6. LOVE the dress and the girl, she did a supurb job, and managed to resist ‘over-do urge’ I would have gone with white shoes, but that’s just ME.Tru


  7. i personnally see it as the most awful dress!!!!!!!!!!!!!!!!!!!!!!!!!!!!!!!!!!!!!!!!!!!!!!!!!!!!!!!!!!!!!!!!!!!!!!!!!!! why would any one wear it


  8. Out of 58 comments, one person had to point out to everyone their negativity. This only reflects on you miss anonymous. why would anyone care??????????????????????????????????????????????????????????????????????????????????????????????????????????????????????????????????what you think??????????????????????????????????????????


  9. That is absolutely adorable. I would not personally wear that dress, but there are so many dress from movies that I would have love to have worn. Now I’m so inspired! That said, now I feel bad that I don’t have the sewing skills not to wear a dress from a store to my prom :(. It’s classy though, I swear.


  10. This is beautiful! It looks so well made, and the fit is perfect. And the black shoes are just right.It also reminds me of one of the dresses that Grace Kelly wore in “Rear Window.” The one with the black bodice and white skirt with black embroidery. I believe Edith Head designed it. Wow, I need to get a social life so I can aspire to such creations! Could I wear this to a PTA meeting? :-DDawn


  11. This is fabulous! I wish I’d had such taste for my own prom – wore a red velvet sheath that was perfectly ok but really nothing special about it and didn’t particularly do anything for me. This will be a dress that Clarissa can keep forever and treasure!


  12. Clarissa, that dress is has a Secret Lives of Dresses story to go with it. (The prom part, I am sure, would not give your mom a heart attack!) It might start “the year she and her mother made me, her favorite movie was Sabrina.” I hope you print and keep Erin’s post so you can recount it to future kinds/ nieces and nephews/ other teens needing some creative inspiration in future years.The dress is a star turn, and you look like a million bucks in it!


  13. Theresa, Hee! Well, I’d be perfectly happy to respond to anyone who wanted my deathless prose syndicated; I have absolutely no qualifications to offer whatsoever except a modicum of common sense, alas.Speak of which:Erin, it must just be my suspicious nature, but the negative post in this entry and in the Walkaway Dress entry remind me vividly of a spate of similar entries that you went through last year. As I recall, they all had the same author.Sad, really.


  14. I’ve been away for a few days, so I’ve missed keeping up with this beautiful blog. I came back to this breathtaking entry. Clarissa, I can only second the exclamations of “Brava!” that have been coming your way in the comments section. What a creative, inspired, elegant homage to the most elegant icon of them all. You should be very proud.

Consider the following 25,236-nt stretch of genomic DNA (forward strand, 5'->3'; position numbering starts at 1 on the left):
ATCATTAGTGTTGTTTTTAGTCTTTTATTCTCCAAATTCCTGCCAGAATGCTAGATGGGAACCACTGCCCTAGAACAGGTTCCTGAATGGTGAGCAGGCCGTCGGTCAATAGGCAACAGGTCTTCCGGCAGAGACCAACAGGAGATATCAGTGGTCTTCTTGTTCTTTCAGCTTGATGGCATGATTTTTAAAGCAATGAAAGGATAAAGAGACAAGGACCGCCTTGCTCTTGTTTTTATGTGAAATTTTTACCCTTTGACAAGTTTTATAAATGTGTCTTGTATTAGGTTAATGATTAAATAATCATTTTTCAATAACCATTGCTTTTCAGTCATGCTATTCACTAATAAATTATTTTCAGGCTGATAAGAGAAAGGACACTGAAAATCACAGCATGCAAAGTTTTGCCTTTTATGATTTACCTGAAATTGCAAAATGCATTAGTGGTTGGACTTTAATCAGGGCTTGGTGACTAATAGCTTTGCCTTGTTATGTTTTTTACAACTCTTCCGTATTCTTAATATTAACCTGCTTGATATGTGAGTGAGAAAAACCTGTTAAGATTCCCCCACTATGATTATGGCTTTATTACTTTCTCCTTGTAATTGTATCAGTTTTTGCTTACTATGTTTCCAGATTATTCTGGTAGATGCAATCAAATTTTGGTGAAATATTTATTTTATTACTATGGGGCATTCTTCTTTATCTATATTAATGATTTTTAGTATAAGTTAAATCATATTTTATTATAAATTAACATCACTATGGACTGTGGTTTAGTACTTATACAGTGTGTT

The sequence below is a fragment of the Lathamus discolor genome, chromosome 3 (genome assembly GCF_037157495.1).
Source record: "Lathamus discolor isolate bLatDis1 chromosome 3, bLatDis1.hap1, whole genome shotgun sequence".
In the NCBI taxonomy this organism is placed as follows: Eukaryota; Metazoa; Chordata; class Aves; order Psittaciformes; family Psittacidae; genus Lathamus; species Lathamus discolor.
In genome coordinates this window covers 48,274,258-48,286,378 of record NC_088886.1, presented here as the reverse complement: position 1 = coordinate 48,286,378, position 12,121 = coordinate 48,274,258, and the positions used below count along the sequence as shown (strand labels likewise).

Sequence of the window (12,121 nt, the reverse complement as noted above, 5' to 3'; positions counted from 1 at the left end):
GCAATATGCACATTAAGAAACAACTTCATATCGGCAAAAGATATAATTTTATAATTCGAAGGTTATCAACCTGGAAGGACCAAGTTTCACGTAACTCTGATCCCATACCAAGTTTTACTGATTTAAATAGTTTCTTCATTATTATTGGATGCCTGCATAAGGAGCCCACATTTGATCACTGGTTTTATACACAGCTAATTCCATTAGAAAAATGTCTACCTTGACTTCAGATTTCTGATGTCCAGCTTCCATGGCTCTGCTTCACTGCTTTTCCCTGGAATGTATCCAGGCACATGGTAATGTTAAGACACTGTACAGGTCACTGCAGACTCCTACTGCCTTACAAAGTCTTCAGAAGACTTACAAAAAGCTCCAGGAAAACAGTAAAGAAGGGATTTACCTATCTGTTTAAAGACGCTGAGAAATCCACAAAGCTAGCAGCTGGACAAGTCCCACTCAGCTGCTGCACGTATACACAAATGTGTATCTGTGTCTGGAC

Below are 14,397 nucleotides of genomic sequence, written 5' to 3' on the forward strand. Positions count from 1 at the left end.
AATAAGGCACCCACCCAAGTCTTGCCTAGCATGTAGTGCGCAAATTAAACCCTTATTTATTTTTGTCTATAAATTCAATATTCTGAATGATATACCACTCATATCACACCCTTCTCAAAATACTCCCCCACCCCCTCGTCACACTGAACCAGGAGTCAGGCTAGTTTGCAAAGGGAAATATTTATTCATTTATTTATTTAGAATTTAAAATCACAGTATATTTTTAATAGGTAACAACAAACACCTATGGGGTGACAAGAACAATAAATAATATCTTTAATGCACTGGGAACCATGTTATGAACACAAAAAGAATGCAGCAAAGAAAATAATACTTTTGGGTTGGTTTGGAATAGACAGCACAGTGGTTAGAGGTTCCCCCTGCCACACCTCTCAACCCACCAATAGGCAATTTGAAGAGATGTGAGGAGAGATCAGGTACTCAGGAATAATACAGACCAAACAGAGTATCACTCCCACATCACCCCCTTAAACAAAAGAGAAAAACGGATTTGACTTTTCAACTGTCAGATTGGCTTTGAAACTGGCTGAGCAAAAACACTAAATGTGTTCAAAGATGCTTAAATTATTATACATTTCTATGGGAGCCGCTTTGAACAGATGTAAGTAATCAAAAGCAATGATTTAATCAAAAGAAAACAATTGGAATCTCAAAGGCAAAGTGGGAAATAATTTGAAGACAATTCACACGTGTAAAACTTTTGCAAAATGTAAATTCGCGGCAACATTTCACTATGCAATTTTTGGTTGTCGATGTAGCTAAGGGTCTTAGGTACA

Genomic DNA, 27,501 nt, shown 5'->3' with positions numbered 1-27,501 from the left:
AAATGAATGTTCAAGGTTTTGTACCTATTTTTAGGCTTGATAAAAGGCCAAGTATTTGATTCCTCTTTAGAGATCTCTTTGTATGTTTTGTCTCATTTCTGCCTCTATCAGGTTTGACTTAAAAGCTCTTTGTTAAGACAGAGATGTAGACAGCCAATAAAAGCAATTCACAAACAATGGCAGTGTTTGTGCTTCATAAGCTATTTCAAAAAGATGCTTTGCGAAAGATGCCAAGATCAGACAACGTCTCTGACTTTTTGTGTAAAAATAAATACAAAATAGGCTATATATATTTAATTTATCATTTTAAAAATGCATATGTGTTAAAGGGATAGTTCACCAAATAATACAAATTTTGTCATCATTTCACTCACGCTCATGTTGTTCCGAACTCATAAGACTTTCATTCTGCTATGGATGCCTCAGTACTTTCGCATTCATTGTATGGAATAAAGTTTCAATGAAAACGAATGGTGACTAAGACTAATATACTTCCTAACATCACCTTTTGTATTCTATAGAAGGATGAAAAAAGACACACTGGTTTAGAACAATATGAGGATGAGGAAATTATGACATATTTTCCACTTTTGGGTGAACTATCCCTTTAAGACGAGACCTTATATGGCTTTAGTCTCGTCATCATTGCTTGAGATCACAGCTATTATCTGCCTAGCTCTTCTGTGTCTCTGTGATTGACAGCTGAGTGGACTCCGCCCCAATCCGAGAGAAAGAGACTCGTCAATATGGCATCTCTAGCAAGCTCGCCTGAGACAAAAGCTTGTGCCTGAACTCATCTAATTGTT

15. Not to be a killjoy or anything because I’ll praise any girl who has the ability to make her own prom dress and wear it, but doesn’t this dress resemble Angelina Jolie’s red carpet dress in Cannes last year?


  16. HEY EVERYONE!This is Clarissa (maker of the dress) writing to say thank you SO SO SO much for all the amazing comments you’ve left for me. I had the time of my life making this dress; a real labor of love since its been a dream of mine since the first time I ever saw Sabrina. Your responses have brightened my days every time I come on to read them. Not to mention Erin being nice enough to post about me. I just can’t thank everyone enough. My mom has sat with me as well to read all the comments and my boyfriend was so proud he sent the link to all my friends.Thanks again -Clarissa


  17. The dress is absolutely beautiful. My mom and I made my prom dress in 1964, and the top was the same style as this one. The dress was a dark pink, with a long fuller skirt. The top was overlaid with a embroidered lace. It was definitely a one of a kind. In fact, I still have some of the fabric from it. 40 Years later, I was privileged to make my Mom’s dress for her and my Dad’s 50th wedding anniversary. Gorgeous teal embroidered and beaded lace fabric which was $75 a yard, it was a long sleeved short straight tunic , with a underslip that flared at the bottom and cut on the bias made from silk charmeuse. It was beautiful, and I was proud that Mom had taught me well. Keep up your sewing – be original in your choices and do what the designers do, get inspiration from all over